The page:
Marvin Olasky

Oscar Night has come and gone, but I’d like to tell you about a film, “Blood Brother,” that should have received recognition at the awards ceremony but did not.

First, the film. “Blood Brother” is a wonderfully directed, moving documentary about a young American, Rocky Braat, who travels to Chennai, India, and does what I didn’t do a decade ago on a visit to that same city: Mother Teresa-like, Braat stays on for years to work and play with HIV-infected orphans. We see the sores and the blood. We hear Braat’s acknowledgment that it “took some time not to see that, but to see the kids.”

Second, the fame. “Blood Brother” in 2013 unprecedentedly won both the Sundance Film Festival’s Grand Jury Prize and its Audience Award. As the Film Collaborative website noted in January, “There is no doubt that Sundance is the best launching pad for documentaries in the U.S. if not the world.” Four out of five times from 2008 to 2012 a Sundance award-winning documentary received an Oscar nomination.

Third, the frustration: Sundance success was no fluke, as “Blood Brother” won big awards at Atlanta, Milan, and many other festivals. And yet, the film didn’t even make the 15-documentary Oscar “shortlist,” let alone receive a Best Documentary nomination. Regarding distribution, Film Collaborative reports that “Blood Brother” “failed to generate major buyer interest.?…?The film has become one of the lower grossing performers for a major festival award winner.”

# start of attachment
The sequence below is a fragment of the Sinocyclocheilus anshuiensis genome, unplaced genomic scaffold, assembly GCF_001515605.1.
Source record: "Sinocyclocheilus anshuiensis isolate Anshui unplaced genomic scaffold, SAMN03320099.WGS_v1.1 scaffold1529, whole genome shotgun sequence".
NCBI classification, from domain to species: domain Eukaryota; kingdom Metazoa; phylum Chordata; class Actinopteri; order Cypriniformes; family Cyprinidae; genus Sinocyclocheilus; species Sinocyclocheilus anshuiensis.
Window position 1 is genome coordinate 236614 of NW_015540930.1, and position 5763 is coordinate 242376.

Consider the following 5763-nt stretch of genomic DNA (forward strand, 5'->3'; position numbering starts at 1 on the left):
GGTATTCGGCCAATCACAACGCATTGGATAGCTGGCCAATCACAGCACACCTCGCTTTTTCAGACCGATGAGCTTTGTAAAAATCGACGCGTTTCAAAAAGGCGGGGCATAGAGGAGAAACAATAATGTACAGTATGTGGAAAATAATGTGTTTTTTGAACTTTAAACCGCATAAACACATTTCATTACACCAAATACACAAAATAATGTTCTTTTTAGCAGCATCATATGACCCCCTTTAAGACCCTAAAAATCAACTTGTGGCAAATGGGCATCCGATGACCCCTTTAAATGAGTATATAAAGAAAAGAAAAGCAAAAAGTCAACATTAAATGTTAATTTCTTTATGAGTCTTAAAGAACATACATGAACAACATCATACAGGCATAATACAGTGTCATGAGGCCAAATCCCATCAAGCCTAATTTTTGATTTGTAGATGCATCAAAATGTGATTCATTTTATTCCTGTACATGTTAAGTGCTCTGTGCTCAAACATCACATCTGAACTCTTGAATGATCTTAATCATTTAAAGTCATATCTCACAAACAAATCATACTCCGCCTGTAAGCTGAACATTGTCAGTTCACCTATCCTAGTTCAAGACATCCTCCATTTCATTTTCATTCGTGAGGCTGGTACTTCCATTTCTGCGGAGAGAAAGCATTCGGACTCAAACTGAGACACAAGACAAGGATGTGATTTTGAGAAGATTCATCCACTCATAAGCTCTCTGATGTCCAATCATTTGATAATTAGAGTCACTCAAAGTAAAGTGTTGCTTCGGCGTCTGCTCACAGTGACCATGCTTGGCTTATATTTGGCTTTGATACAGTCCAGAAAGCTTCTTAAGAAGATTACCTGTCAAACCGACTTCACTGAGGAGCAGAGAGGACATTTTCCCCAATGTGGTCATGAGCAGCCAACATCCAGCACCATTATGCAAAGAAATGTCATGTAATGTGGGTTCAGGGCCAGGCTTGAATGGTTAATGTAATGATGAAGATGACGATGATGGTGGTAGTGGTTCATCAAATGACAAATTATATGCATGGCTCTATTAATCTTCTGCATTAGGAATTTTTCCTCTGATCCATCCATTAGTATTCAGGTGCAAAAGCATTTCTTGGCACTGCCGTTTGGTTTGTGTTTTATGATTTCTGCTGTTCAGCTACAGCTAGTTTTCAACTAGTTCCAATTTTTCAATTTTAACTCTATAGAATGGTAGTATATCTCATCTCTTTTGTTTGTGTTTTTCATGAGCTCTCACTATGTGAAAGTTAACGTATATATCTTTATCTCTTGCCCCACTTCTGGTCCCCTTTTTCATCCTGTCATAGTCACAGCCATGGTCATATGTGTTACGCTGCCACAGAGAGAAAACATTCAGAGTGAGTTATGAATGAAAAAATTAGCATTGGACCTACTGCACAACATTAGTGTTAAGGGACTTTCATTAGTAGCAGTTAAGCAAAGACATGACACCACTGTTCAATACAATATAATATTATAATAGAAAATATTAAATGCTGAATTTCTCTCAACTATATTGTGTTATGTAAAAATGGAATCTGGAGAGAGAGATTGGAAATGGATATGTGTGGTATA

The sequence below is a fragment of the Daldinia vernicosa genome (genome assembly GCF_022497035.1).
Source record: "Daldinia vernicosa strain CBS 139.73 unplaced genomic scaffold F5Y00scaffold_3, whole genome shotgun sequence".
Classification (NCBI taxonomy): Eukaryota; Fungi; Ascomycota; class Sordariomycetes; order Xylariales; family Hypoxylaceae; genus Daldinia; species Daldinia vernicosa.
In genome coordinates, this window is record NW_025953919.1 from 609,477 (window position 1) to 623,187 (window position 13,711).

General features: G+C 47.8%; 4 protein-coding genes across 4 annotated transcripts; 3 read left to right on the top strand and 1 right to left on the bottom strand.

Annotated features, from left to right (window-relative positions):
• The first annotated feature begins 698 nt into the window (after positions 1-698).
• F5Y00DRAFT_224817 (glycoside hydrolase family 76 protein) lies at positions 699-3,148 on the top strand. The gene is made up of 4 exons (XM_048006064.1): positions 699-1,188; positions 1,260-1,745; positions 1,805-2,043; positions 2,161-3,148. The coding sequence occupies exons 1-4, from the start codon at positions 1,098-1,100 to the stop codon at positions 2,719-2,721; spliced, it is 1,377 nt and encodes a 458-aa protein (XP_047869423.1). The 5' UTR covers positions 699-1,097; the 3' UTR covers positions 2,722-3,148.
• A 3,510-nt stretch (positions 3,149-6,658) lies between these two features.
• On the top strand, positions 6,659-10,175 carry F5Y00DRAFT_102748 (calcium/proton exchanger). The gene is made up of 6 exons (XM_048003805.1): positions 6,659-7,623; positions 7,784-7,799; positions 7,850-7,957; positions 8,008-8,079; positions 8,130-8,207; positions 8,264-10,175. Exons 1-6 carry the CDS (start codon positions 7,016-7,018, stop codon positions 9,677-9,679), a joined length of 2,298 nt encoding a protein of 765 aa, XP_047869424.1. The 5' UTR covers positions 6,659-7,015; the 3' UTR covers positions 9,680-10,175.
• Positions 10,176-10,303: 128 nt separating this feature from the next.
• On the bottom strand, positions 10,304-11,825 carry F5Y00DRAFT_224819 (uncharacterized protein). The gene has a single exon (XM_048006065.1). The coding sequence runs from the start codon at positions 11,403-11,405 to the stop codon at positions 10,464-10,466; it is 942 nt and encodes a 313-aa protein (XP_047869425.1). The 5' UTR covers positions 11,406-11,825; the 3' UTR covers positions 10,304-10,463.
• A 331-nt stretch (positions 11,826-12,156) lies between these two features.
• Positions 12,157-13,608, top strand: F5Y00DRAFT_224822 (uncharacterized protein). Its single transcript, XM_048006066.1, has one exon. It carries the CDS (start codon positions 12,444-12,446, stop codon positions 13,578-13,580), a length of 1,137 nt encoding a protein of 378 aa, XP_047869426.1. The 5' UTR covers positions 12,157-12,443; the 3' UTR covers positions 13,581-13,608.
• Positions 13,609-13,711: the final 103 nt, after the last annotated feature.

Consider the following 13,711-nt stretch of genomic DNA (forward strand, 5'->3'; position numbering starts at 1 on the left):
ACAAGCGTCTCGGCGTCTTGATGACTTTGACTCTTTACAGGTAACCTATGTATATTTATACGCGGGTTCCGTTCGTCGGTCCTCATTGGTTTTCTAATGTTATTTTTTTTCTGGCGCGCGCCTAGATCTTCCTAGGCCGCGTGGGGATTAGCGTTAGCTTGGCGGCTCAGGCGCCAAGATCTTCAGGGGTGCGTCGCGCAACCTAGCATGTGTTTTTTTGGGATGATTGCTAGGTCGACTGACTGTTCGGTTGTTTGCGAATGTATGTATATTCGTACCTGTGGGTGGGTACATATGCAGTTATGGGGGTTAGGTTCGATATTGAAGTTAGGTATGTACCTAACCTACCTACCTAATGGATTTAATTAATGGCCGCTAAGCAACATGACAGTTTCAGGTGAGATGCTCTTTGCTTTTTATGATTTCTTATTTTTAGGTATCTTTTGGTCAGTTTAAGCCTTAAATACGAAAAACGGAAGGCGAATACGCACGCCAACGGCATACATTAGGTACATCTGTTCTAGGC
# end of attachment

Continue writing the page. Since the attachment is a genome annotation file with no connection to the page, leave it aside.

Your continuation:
Fourth, the faith: One small line among a long list of credits and acknowledgments at the end of “Blood Brother” notes Rocky Braat’s faith in Christ. The film has almost no mention of God, except when Braat stays in the hospital for days with an HIV-infected, apparently dying boy, selflessly wiping his blood and boils. Director Steve Hoover, narrating the film, informs us that “Rocky believes God saved Surya’s life. The doctors believe Rocky saved Surya’s life.”

Fifth, the affiliation: “Blood Brother” doesn’t indicate this, but Braat and Hoover are or were members of the Greater Pittsburgh Church of Christ, part of the International Churches of Christ (ICOC). The film gives neither the name nor any background on the orphanage that Rocky adopted, but googling “Chennai, HIV, orphanage” and watching a bunch of orphanage videos I learned (comparing images) that the orphanage name is Arias Home, and that it’s a product of the Hope Foundation, affiliated with Hope Worldwide, which at a website mentions its “valued relationship” with ICOC.

Marvin Olasky

Marvin Olasky is editor-in-chief of the national news magazine World. For additional commentary by Marvin Olasky, visit
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